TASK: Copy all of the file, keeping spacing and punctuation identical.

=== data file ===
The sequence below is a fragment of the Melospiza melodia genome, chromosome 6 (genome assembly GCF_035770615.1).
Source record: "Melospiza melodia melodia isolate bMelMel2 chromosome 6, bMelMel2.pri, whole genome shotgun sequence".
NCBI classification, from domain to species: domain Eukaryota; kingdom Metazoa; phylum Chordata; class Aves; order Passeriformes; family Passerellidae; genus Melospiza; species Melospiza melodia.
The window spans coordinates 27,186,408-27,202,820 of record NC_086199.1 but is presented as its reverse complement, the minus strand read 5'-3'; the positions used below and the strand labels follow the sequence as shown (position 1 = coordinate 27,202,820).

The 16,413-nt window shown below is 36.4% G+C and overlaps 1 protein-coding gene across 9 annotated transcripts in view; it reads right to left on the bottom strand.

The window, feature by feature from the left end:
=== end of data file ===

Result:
The sequence below is a fragment of the Melospiza melodia genome, chromosome 6 (genome assembly GCF_035770615.1).
Source record: "Melospiza melodia melodia isolate bMelMel2 chromosome 6, bMelMel2.pri, whole genome shotgun sequence".
NCBI classification, from domain to species: domain Eukaryota; kingdom Metazoa; phylum Chordata; class Aves; order Passeriformes; family Passerellidae; genus Melospiza; species Melospiza melodia.
The window spans coordinates 27,186,408-27,202,820 of record NC_086199.1 but is presented as its reverse complement, the minus strand read 5'-3'; the positions used below and the strand labels follow the sequence as shown (position 1 = coordinate 27,202,820).

The 16,413-nt window shown below is 36.4% G+C and overlaps 1 protein-coding gene across 9 annotated transcripts in view; it reads right to left on the bottom strand.

The window, feature by feature from the left end: